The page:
As Director Jacob Cytryn said to our staff on Tuesday morning, “Everything we review during staff preparation week, from the ultra-serious to the playful, from the big picture to the mundane practicalities of building a camp community, is for one purpose: to help ensure that Camp Ramah in Wisconsin will have another fun season – fun for campers and staff, filled with new and enriched friendships. That the fun and friendships happen in a holistic and immersive Jewish environment is the cherry on the proverbial sundae.”
We have brought phenomenal senior leadership to camp this summer, and all our aidah staff and activity staff are planning incredible programming for the campers!
We are putting the final touches on new schedules for the younger aidot (divisions) to provide more flexibility, designing a process for enhanced community-building in each cabin, polishing the scripts for our season of Broadway theater in Hebrew and preparing to offer special professionally-led electives in dance, art, and outdoor education.
Countdown to the camper arrival… 2 days!
Our staff week is underway and we are dedicating our time to laying the building blocks for Camp Ramah in Wisconsin’s 71st season. From early mornings through late nights, our packed days are spent facilitating conversations, brainstorming, and sharing ideas about how best to meet the needs of our campers, to provide a warm and caring environment for each of them, and to realize the dreams of our campers’ parents, staff members, and – most importantly – campers themselves for all that the summer can bring.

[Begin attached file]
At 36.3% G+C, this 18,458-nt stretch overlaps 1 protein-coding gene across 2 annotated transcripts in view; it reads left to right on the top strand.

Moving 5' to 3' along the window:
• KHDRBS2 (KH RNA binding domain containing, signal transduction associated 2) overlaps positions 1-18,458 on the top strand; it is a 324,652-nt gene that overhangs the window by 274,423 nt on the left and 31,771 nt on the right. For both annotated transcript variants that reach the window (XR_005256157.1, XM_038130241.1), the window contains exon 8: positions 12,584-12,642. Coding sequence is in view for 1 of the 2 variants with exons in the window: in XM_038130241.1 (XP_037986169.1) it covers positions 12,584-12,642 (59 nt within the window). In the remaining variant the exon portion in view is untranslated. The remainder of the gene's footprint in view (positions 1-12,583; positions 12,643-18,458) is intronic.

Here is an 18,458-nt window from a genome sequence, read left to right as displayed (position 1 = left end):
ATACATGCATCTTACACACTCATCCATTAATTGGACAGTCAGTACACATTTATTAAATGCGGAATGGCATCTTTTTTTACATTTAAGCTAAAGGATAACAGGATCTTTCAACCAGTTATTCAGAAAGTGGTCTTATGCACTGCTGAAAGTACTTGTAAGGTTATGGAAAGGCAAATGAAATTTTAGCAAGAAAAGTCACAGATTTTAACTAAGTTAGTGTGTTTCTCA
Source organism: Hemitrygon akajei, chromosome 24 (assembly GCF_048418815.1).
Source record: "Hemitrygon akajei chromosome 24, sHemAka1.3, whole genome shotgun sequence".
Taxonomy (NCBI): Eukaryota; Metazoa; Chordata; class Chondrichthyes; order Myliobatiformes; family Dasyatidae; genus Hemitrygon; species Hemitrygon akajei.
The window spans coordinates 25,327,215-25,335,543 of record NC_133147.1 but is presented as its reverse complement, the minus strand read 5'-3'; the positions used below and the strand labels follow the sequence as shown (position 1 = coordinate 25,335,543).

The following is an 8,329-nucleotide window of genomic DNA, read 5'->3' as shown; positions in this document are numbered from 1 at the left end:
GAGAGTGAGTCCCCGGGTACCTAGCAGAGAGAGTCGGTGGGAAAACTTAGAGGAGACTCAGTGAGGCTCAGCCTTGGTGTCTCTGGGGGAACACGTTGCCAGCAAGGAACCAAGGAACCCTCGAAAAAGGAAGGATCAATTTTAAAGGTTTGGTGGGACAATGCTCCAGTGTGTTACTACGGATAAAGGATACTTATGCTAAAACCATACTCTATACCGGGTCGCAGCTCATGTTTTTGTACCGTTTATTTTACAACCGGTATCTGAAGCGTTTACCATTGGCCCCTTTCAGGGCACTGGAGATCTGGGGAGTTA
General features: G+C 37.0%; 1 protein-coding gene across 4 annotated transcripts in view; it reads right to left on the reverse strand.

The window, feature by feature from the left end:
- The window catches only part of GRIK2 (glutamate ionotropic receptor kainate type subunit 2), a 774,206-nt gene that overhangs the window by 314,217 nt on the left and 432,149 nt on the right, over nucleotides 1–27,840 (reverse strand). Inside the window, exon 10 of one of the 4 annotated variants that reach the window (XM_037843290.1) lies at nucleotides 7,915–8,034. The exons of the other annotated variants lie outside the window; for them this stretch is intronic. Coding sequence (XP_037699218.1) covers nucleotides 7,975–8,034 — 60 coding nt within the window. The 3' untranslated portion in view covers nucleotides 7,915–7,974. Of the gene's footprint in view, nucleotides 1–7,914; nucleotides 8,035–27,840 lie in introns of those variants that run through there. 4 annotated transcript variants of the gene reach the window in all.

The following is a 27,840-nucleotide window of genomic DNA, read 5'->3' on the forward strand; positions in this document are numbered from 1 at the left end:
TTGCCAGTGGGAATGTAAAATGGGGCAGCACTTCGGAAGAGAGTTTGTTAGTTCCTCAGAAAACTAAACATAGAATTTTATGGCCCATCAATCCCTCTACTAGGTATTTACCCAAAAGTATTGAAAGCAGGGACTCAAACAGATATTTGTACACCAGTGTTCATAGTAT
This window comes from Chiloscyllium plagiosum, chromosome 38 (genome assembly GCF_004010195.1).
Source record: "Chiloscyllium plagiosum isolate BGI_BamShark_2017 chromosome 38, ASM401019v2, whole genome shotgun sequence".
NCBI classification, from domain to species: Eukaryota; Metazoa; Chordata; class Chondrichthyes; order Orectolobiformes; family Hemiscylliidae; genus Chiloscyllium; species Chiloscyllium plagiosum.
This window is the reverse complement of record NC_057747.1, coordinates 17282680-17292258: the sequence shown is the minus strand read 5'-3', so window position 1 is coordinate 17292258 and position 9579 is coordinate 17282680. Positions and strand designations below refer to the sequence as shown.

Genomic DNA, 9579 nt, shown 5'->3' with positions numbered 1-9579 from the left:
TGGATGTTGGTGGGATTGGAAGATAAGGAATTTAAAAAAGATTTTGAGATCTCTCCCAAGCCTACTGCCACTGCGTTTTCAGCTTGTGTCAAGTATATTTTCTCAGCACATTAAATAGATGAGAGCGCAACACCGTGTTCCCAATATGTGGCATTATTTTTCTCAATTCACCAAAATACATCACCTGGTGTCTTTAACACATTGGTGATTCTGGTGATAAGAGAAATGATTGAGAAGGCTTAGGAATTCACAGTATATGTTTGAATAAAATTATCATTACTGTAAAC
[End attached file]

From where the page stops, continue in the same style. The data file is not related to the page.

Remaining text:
That moment on a camping trip; running a drill on the softball field; at the potter’s wheel; in the radio station; speaking Hebrew; discovering a new interpretation of a centuries-old Jewish text that makes it feel fresh and relevant to you: these are the memories we hope to deliver. And right now our beautiful campus is filled with potential.
Welcome back to our Rosh Ivrit Ayelet Ben-Shitrit!
This will be my third year as Hebrew staff. In my first year I was also on Garinim and Halutzim staff and my second year I was on Bogrim staff.
How did you find out about Ramah?
In 2013-2014 I was participating in a year of service in Chicago at Anshe Emet synagogue. I met so many people who were going to camp, so I decided to come as well! And I’m so glad about that decision!
Other camp experience:
I spent five years at the Ramah Noam camp in Israel as a camper.
I was a counselor for two years at Camp Ramah Noam Israel and one year at Ramah Noam camp in England.
Favorite thing about camp: